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The Big Clue Everyone Missed Early In Shutter Island

Martin Scorsese's 2010 feature "Shutter Island" is a gripping psychological thriller with twist after exciting twist. It's also the second highest-grossing movie of the director's career (via The Numbers), and it remains popular on Netflix

At first, the film appears to tell the story of Teddy Daniels (Leonardo DiCaprio), a U.S. Marshal investigating the disappearance of a patient named Rachel Solando from a mental hospital located on Shutter Island, an isolated outpost in Boston Harbor. For this case, Teddy is working with his new partner, Chuck Aule (Mark Ruffalo). While at the hospital, Teddy begins experiencing migraines and hallucinations; everything is strangely off in a way he doesn't understand.

He goes deeper and deeper down his rabbit hole of madness until he finally confronts Dr. Cawley (Ben Kingsley), the doctor running the Shutter Island facility. Cawley explains to him that he's not Teddy Daniels; instead, he's Andrew Laeddis, a traumatized man who murdered his wife after she drowned their three children. The disappearance Teddy believes he's been investigating has actually been an experimental treatment to try to cure him of his manic delusion. The Shutter Island doctors hope that by indulging Laeddis' belief he is Teddy Daniels, he'll be able to come to the conclusion on his own about what happened and accept what he did. The hospital staff has been participating in the charade, and Chuck Aule is actually Dr. Lester Sheehan, his primary doctor on Shutter Island.

There's a big clue very early in "Shutter Island" that you may have missed the first time around because it feels pretty subtle. In retrospect, the big clue is totally obvious in a satisfying way.

Teddy and Chuck's first scene together is stranger than it looks

The great thing about "Shutter Island" is that it's a very different experience watching the movie with knowledge of the twist versus not knowing. The second time watching it, you can see all the ways Scorsese hints at what's really happening before it's revealed. These hints start from the very first scene, which takes place on the ferry out to Shutter Island.

Teddy is throwing up in the bathroom because he "can't stomach the water," which he thinks is because he's seasick. Actually, it's because he's withdrawing from his medication and the water reminds him of the water in which his wife drowned their children.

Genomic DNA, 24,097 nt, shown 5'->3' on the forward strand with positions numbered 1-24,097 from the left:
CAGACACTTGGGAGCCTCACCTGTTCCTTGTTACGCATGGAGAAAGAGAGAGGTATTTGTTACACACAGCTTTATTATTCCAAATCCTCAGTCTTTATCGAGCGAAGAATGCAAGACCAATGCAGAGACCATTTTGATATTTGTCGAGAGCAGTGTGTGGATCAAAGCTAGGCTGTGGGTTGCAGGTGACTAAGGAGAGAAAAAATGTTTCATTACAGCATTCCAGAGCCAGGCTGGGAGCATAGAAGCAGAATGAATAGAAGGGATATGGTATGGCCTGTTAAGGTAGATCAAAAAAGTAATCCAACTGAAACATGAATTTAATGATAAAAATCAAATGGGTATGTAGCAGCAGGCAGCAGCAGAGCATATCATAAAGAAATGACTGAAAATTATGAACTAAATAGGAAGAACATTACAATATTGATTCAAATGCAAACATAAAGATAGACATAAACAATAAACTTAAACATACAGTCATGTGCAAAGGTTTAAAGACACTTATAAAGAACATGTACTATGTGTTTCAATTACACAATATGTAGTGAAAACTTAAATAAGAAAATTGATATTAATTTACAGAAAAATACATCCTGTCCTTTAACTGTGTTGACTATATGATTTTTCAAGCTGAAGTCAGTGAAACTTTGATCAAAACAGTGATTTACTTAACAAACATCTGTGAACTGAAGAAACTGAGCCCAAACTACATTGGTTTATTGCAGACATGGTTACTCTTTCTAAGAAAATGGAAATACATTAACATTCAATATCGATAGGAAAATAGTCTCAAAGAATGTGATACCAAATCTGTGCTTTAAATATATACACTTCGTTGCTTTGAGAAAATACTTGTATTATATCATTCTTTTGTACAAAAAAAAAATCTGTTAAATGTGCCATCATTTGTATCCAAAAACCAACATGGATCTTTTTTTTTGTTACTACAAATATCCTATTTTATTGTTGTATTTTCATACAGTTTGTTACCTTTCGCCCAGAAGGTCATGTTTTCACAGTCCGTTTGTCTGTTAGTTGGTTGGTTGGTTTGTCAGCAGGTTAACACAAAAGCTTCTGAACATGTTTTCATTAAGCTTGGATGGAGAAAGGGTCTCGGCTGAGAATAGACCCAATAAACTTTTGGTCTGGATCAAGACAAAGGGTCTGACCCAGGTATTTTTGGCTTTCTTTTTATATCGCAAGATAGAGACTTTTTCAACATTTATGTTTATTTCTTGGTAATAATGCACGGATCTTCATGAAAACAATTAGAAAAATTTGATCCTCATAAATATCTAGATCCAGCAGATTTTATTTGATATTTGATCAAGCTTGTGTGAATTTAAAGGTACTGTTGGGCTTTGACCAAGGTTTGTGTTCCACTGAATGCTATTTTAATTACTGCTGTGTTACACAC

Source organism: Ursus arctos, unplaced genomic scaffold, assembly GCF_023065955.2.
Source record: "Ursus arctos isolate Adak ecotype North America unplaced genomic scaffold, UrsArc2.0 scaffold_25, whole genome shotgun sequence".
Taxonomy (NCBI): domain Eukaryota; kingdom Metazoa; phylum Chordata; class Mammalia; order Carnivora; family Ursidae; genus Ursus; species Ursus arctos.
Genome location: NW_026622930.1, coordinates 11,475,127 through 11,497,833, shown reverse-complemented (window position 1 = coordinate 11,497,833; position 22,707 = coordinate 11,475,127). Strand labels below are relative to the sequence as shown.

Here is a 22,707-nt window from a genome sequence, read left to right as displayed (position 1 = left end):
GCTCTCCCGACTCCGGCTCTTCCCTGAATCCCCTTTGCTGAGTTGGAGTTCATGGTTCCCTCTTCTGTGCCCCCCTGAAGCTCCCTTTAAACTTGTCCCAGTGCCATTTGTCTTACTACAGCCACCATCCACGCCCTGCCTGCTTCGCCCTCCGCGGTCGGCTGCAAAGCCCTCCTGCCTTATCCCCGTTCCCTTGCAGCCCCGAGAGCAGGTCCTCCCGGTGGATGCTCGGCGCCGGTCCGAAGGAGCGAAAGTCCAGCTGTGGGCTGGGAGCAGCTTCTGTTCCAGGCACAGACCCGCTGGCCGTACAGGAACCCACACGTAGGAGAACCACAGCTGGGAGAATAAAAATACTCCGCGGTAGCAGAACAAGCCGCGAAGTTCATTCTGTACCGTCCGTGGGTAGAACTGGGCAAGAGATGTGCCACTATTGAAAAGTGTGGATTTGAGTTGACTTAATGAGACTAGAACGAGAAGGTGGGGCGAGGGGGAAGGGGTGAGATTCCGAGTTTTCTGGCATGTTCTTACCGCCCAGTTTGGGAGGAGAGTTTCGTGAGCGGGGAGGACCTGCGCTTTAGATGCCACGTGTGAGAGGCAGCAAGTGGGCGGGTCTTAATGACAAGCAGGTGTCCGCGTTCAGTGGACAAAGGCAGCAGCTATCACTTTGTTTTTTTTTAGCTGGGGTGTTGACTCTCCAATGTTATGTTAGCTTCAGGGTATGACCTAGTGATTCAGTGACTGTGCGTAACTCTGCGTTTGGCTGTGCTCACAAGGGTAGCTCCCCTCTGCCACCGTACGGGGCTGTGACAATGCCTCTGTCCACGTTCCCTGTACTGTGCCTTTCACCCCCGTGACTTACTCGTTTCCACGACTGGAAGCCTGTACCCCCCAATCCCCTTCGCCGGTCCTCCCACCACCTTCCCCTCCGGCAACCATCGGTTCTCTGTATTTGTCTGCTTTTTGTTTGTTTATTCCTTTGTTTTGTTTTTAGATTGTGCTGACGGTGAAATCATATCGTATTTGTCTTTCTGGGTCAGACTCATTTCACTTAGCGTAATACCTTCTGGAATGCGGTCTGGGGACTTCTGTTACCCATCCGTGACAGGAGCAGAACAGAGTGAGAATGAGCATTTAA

He goes up to the deck and meets Chuck Aule, his new partner. Teddy doesn't seem to think it's weird that he's meeting Chuck for the first time on deck. Logically they would have gotten on the ferry together, you would think. Since the film doesn't make a point of underlining how strange Teddy and Chuck's introduction is, it's easy to accept it as a normal event. But it's the first big clue that things are not what they seem at Shutter Island and something is very off with Teddy.

There are other big hints about the "Shutter Island" twist contained in the opening scene, too. One such hint is that Teddy doesn't have a cigarette lighter. As a patient, he's probably not allowed to have one because it's a dangerous item. Additionally, the boat bathroom looks suspiciously like the kind of cell where a patient living in a 1950s institution would be held. But it's the meeting of Aule and Daniels that should immediately tip off viewers that something strange is afoot but is only noticed by the most eagle-eyed.

Many scenes read differently when you know the twist

Numerous hints lead up to the big "Shutter Island" twist. Looking back on it, the movie's practically shouting at you, "Teddy Daniels is Andrew Laeddis!" It's a film that rewards rewatches, and you'll realize certain moments come across differently with the knowledge of Teddy's true identity. When Teddy and Chuck first arrive on the island, the guards grip their guns a little tighter. On your first watch, audiences may think there are secrets on the island they need to protect. In actuality, the guards are nervous because they know Teddy's actually one of the patients, and they don't know if he could snap any second.

Another bit of foreshadowing occurs when the U.S. Marshals have to relinquish their guns. There's a prolonged moment where Chuck fumbles getting his firearm out of its holster. If he were actually an experienced Marshal, he should have no problem getting it undone. The reason he has an issue is that he's really a doctor. He doesn't know how to handle a gun properly. Initially, the scene comes across amusingly, but it gives up the entire twist right there. 

With all this in mind, it just goes to show what a master filmmaker Martin Scorsese is. He hid all of these clues in plain sight, and many people were still taken by surprise.